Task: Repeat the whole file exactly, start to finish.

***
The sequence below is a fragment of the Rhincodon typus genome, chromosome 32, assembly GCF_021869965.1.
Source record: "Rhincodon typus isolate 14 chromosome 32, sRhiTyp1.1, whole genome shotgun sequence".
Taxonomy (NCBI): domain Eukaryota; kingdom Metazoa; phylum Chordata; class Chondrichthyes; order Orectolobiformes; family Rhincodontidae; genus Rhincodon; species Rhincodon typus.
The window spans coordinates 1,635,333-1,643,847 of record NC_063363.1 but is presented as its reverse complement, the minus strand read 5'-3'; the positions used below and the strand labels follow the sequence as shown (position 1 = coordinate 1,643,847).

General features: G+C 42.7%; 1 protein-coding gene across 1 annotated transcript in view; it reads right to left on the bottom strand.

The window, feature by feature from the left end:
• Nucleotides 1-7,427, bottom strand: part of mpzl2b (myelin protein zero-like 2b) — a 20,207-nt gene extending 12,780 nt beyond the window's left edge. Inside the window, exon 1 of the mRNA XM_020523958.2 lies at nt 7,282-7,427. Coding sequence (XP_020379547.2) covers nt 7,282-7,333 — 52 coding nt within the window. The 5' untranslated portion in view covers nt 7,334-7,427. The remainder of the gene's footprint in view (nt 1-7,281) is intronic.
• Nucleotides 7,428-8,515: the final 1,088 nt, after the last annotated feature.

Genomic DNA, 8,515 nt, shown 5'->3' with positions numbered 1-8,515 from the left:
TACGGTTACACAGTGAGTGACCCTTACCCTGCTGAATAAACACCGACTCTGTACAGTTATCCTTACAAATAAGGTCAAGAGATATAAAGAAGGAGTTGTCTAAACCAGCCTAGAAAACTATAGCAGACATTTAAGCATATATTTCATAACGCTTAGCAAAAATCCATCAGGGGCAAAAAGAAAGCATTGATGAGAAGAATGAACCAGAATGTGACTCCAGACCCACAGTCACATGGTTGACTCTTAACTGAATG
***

The sequence below is a fragment of the Rhincodon typus genome, chromosome 32, assembly GCF_021869965.1.
Source record: "Rhincodon typus isolate 14 chromosome 32, sRhiTyp1.1, whole genome shotgun sequence".
Taxonomy (NCBI): domain Eukaryota; kingdom Metazoa; phylum Chordata; class Chondrichthyes; order Orectolobiformes; family Rhincodontidae; genus Rhincodon; species Rhincodon typus.
The window spans coordinates 1,635,333-1,643,847 of record NC_063363.1 but is presented as its reverse complement, the minus strand read 5'-3'; the positions used below and the strand labels follow the sequence as shown (position 1 = coordinate 1,643,847).

General features: G+C 42.7%; 1 protein-coding gene across 1 annotated transcript in view; it reads right to left on the bottom strand.

The window, feature by feature from the left end:
• Nucleotides 1-7,427, bottom strand: part of mpzl2b (myelin protein zero-like 2b) — a 20,207-nt gene extending 12,780 nt beyond the window's left edge. Inside the window, exon 1 of the mRNA XM_020523958.2 lies at nt 7,282-7,427. Coding sequence (XP_020379547.2) covers nt 7,282-7,333 — 52 coding nt within the window. The 5' untranslated portion in view covers nt 7,334-7,427. The remainder of the gene's footprint in view (nt 1-7,281) is intronic.
• Nucleotides 7,428-8,515: the final 1,088 nt, after the last annotated feature.

Genomic DNA, 8,515 nt, shown 5'->3' with positions numbered 1-8,515 from the left:
TACGGTTACACAGTGAGTGACCCTTACCCTGCTGAATAAACACCGACTCTGTACAGTTATCCTTACAAATAAGGTCAAGAGATATAAAGAAGGAGTTGTCTAAACCAGCCTAGAAAACTATAGCAGACATTTAAGCATATATTTCATAACGCTTAGCAAAAATCCATCAGGGGCAAAAAGAAAGCATTGATGAGAAGAATGAACCAGAATGTGACTCCAGACCCACAGTCACATGGTTGACTCTTAACTGAATG